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Attosecond source in the water window (300 - 550 eV) based on high-order harmonic generation in chip

This thesis project aims at the generation and characterization of isolated attosecond pulses in the water window (between 300 eV and 550 eV). This source is based on high-order harmonic generation driven by a mid-IR ultrafast laser source in a miniaturized lab on chip realized by Femtosecond Laser Micromachining. Isolated attosecond pulses will be generated by state-of-the-art polarization gating technique and characterized by proper photon and electron spectroscopy approach.

Attosecond science studies the motion of electrons on atomic and molecular scale, which typically occurs on the timescale of attoseconds (1 as = 10-18s). The generation of attosecond pulses relies on the high-order harmonic generation (HHG) process. High-order harmonics are generated when an intense laser pulse is focused on a gas medium: due to the strong nonlinear interaction, very high odd harmonics of the driving pulse optical frequency can be generated. This strong non-linear interaction leads to the production of a train of light bursts with attosecond duration in the XUV spectral region. Such bursts are separated by half of the period of the driving electric field. Thus, for probing electron dynamics, it is often necessary to isolate a single burst within the train that can then be synchronized with another optical pulse. Different reliable schemes have been demonstrated for achieving the generation of isolated attosecond pulses, namely by spectral or temporal gating. One of the most simple and versatile of them is the polarization gating. Since the maximum photon energy in the harmonic spectrum - and the spectral bandwidth of the attosecond pulse - increases as the square of the driving field wavelength, longer driving wavelengths extend the HHG cutoff and allow the generation of isolated attosecond pulses up to the water window (300 - 500 eV) and beyond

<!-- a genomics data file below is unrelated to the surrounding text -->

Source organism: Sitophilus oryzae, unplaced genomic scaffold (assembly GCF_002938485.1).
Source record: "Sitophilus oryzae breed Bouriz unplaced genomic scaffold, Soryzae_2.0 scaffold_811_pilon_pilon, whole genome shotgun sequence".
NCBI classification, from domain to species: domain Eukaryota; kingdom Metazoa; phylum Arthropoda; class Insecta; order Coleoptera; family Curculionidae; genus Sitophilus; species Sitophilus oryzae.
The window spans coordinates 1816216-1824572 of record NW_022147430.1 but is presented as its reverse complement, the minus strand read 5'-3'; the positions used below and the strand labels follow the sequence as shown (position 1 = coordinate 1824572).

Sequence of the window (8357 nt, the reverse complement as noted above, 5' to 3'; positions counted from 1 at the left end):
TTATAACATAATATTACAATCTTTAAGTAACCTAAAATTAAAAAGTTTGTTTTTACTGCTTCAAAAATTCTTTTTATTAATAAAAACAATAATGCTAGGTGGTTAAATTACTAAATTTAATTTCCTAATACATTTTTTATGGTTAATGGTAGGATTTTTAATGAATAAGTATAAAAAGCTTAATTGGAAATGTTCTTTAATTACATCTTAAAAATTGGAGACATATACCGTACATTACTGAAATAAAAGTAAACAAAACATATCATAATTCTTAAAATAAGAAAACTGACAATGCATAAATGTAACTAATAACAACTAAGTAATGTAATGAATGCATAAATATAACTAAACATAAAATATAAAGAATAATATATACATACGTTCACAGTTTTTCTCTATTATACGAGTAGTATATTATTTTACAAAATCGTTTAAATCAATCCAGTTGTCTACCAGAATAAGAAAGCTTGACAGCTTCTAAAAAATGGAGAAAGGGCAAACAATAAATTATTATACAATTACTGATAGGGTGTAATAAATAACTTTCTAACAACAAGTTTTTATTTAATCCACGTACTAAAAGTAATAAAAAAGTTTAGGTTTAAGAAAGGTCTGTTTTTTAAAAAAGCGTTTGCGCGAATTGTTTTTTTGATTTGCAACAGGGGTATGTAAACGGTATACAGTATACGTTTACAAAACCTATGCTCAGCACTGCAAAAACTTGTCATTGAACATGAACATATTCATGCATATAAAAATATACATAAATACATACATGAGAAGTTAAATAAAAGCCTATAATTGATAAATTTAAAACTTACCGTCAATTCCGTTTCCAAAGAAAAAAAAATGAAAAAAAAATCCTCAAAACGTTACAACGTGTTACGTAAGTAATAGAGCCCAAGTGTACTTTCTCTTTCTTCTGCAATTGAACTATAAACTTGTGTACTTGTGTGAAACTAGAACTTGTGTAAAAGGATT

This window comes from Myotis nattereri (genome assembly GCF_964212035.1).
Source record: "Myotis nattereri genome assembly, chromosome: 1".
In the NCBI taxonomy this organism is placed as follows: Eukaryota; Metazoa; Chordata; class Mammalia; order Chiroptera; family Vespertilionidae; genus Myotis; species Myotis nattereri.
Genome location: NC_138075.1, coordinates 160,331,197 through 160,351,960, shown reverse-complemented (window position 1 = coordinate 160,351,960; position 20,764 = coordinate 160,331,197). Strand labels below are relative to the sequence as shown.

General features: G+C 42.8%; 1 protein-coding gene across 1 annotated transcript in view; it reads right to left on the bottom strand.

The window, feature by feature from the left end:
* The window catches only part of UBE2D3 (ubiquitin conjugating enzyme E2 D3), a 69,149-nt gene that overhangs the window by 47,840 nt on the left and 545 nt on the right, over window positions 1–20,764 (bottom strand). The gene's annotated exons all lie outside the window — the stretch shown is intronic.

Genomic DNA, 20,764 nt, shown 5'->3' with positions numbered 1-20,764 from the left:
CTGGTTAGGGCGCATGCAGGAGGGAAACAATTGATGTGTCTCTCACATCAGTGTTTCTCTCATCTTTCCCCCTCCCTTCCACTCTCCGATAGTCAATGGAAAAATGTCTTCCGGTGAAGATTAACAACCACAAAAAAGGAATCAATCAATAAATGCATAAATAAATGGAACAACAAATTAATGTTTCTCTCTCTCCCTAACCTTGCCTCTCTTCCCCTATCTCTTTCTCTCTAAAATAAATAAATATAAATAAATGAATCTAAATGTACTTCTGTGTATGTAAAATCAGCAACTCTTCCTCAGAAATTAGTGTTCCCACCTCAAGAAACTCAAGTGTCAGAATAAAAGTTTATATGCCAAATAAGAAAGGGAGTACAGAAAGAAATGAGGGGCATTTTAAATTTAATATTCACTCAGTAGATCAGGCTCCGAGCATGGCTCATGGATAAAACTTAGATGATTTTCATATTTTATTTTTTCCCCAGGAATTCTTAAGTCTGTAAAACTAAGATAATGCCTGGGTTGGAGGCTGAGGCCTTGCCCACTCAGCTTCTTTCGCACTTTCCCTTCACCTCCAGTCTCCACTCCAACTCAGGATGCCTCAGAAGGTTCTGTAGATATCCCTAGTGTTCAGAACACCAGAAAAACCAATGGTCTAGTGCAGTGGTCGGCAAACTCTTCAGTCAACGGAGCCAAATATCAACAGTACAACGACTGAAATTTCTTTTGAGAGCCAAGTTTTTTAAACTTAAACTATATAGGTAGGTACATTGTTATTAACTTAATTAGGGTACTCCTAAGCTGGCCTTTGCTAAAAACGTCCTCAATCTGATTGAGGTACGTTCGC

Attosecond pulse train and isolated attosecond pulses can nowadays be generated in the water window and beyond. However, the photon flux of attosecond sources is in general extremely low. For this reason, we proposed and demonstrated a new regime of HHG in a micromachined chip platform to increase the process efficiency and generate bright soft-X radiation. The demonstration and characterization of bright isolated attosecond pulses in the water window will be extremely beneficial for the study of ultrafast electron dynamics in molecules and materials.

This thesis work will be performed in the ERC-granted UDynI laboratory: